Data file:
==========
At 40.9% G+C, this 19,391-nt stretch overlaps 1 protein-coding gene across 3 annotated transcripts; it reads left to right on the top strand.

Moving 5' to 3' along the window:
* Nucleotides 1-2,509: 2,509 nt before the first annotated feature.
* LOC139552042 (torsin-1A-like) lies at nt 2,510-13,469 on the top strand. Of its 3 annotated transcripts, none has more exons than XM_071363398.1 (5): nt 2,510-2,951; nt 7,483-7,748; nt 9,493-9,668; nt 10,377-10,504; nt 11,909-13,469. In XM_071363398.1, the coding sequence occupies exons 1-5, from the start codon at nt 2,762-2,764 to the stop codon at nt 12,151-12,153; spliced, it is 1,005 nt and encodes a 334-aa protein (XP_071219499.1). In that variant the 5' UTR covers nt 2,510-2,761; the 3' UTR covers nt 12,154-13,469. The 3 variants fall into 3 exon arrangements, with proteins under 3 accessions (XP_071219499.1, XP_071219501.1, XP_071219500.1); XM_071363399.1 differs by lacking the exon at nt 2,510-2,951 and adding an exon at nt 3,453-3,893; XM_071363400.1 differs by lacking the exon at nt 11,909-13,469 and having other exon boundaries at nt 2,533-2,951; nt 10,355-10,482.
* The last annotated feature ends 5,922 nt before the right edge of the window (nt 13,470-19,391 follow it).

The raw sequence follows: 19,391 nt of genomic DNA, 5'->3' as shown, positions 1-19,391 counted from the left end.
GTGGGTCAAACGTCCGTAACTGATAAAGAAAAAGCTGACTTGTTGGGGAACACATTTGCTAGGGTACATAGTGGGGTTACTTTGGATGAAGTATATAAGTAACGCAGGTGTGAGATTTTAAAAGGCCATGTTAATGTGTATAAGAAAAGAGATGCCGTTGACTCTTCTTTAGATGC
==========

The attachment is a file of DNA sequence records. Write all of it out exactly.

At 40.9% G+C, this 19,391-nt stretch overlaps 1 protein-coding gene across 3 annotated transcripts; it reads left to right on the top strand.

Moving 5' to 3' along the window:
* Nucleotides 1-2,509: 2,509 nt before the first annotated feature.
* LOC139552042 (torsin-1A-like) lies at nt 2,510-13,469 on the top strand. Of its 3 annotated transcripts, none has more exons than XM_071363398.1 (5): nt 2,510-2,951; nt 7,483-7,748; nt 9,493-9,668; nt 10,377-10,504; nt 11,909-13,469. In XM_071363398.1, the coding sequence occupies exons 1-5, from the start codon at nt 2,762-2,764 to the stop codon at nt 12,151-12,153; spliced, it is 1,005 nt and encodes a 334-aa protein (XP_071219499.1). In that variant the 5' UTR covers nt 2,510-2,761; the 3' UTR covers nt 12,154-13,469. The 3 variants fall into 3 exon arrangements, with proteins under 3 accessions (XP_071219499.1, XP_071219501.1, XP_071219500.1); XM_071363399.1 differs by lacking the exon at nt 2,510-2,951 and adding an exon at nt 3,453-3,893; XM_071363400.1 differs by lacking the exon at nt 11,909-13,469 and having other exon boundaries at nt 2,533-2,951; nt 10,355-10,482.
* The last annotated feature ends 5,922 nt before the right edge of the window (nt 13,470-19,391 follow it).

The raw sequence follows: 19,391 nt of genomic DNA, 5'->3' as shown, positions 1-19,391 counted from the left end.
GTGGGTCAAACGTCCGTAACTGATAAAGAAAAAGCTGACTTGTTGGGGAACACATTTGCTAGGGTACATAGTGGGGTTACTTTGGATGAAGTATATAAGTAACGCAGGTGTGAGATTTTAAAAGGCCATGTTAATGTGTATAAGAAAAGAGATGCCGTTGACTCTTCTTTAGATGC